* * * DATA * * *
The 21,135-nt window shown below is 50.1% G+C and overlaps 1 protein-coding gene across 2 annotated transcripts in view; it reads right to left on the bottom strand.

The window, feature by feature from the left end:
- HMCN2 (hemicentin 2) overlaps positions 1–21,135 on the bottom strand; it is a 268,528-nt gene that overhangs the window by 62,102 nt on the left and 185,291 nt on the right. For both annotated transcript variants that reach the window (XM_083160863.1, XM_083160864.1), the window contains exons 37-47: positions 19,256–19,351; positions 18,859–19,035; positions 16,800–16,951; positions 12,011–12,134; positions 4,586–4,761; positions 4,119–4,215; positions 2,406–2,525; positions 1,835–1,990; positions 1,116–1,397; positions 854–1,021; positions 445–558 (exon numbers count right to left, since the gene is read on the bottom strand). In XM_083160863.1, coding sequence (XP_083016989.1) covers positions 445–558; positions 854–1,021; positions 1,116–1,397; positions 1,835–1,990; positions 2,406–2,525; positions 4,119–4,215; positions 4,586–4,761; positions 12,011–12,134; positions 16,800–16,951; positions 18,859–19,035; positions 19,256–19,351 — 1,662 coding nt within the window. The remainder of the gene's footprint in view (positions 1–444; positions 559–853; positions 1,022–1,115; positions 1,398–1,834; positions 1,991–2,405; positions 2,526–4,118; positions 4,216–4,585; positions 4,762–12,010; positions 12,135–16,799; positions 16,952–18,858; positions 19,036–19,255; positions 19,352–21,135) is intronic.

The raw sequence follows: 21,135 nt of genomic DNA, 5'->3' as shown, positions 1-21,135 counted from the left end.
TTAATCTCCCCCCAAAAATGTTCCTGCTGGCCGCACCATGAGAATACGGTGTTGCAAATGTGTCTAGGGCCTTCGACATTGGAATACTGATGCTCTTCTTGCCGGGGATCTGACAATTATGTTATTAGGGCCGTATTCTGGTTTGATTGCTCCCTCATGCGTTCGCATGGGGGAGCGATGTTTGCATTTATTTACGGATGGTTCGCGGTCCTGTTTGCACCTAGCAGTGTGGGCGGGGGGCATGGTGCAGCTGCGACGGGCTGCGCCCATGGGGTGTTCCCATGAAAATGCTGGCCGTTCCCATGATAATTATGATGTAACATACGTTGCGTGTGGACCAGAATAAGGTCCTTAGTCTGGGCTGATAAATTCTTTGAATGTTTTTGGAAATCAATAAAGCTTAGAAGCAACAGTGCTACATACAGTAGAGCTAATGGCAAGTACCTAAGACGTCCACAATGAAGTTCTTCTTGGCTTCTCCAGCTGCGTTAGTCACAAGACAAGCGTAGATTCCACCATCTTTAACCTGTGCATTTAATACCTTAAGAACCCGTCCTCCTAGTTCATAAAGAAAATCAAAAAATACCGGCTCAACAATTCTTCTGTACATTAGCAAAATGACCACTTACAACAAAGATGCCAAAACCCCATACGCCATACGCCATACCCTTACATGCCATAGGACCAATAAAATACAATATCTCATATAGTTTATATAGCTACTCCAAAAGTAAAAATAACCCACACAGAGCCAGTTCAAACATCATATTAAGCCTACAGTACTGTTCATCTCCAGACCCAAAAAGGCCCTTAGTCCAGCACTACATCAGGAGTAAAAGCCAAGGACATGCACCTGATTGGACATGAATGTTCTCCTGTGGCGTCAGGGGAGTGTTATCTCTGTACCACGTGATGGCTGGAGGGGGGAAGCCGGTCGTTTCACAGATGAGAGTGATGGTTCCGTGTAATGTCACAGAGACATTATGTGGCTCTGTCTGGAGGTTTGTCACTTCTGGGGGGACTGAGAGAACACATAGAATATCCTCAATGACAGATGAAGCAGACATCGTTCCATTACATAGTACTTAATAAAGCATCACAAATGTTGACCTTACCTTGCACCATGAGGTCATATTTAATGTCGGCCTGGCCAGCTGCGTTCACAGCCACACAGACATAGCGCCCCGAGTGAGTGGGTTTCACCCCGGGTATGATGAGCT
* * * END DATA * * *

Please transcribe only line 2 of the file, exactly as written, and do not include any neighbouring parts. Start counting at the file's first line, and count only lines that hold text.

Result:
The window, feature by feature from the left end: